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12-07-2010, 05:51 PM   #1
Jungle
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 Aerobic fermentation

Doing a project in Microbiology, we have two set-ups, aerobic and anaerobic.

We are calculating alcohol using specific gravity, does this still apply for the aerobic set up as not all of the yeast will be metabolizing the sugar into ethanol.

Basically I'm asking would the same equation apply for the aerobic batch as the anaerobic batch?

I'm using this calculation BTW, nothing too complicated (I got the same, using Beersmith)

Here are my current calculations, I've copied and pasted it from my report so sorry if it's a bit long winded...

The specific gravity was measured at the beginning and end of the experiment to enable the calculation of alcohol content/alcohol by volume in the final product.
It also requires two constants (Hough [1985]):
 1.05 g which refers the amount of carbon dioxide produced for every gram of ethanol produced (constant 1)

 0.79 g/ml which represents the density of ethanol alcohol (constant 2)

Aerobic Experiment
 Original Gravity Reading (OR) = 1.030
 Final Gravity Reading (FR) = 1.010

OR - FR = 1.030 - 1.010
= 0.02 g/ml

(0.020 g/ml refers to the amount of carbon dioxide that has bubbled off)

Constant 1 x Amount of CO2 Bubbled off = 1.05 x 0.02
= 0.021

Ʃ (Constant 1 x Amount of CO2 Bubbled off) 0.021 ----------------------------------------------------------------- = ------------ Final Gravity 1.010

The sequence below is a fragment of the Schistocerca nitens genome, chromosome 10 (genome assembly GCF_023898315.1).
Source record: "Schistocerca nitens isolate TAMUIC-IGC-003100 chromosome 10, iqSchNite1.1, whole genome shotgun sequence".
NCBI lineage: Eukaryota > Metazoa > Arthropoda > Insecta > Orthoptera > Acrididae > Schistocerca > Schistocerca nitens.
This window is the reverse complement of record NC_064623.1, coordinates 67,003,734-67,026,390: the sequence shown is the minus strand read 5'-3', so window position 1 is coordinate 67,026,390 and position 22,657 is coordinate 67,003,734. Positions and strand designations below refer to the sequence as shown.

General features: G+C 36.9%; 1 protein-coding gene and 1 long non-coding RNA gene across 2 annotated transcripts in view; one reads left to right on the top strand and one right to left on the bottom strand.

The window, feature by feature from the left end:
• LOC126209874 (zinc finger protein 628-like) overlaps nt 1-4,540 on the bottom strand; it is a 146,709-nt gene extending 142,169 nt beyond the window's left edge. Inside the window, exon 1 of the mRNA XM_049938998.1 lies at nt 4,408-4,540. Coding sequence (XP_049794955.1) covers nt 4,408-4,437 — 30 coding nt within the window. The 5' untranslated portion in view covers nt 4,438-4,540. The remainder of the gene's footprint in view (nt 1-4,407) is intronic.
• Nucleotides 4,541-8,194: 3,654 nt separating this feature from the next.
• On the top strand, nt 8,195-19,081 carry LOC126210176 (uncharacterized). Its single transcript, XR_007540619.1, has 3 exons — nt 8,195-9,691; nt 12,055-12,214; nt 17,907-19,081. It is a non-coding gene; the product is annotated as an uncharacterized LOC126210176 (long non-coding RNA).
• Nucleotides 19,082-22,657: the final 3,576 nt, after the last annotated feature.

= 0.02079

0.02079 0.02079 ------------------- = -------------- Constant 2 0.79
= 0.0263
(%) = 0.0263 x 100
= 2.63 % alcohol by volume (a.b.v)

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12-08-2010, 08:54 PM   #2
Jungle
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Bump

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12-08-2010, 09:33 PM   #3
GaryJohn
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I don't know what you're talking about! Oh wait, this is the "brew science" thread, that's why. I'm more of a brewing historian.

In the 1700's, they called it "the art and mystery of brewing." It wasn't categorized with the other crafts and trades of the time, and now I know why they used the word "mystery."

(I'm mostly responding so you know your post isn't being ignored. I just don't know the answer!)

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12-08-2010, 09:37 PM   #4
ChemEMc
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I think you are asking if calculating alcohol from OG-FG will work the same for aerobic vs anaerobic fermentation.

If so, yes it will (probably). The yeast shouldn't produce any new compounds (in amounts large enough anyway) for the equation to change. The FG may change, the time it takes to get to the same FG might change (or be unobtainable), and the actual composition of the beer might change (different levels of non-ethanol by-products) but i wouldn't *think* the by-product amounts would be so drastically higher as to need a new formula.

But, the only actual way to tell (w/o literature sources of such info) would be to analyze the make up of the beer, which is probably way beyond what you are trying to do.

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12-08-2010, 10:33 PM   #5
JohnMc
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If it's aerobic enough (really getting a good amount of O2), then the yeast will gobble up the EtOH. Or not make it in the first place; depends on the glucose concentration (Crabtree effect, IIRC).
Got anybody around with a GC or some such to actually measure the EtOH for you?

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12-08-2010, 10:40 PM   #6
ajdelange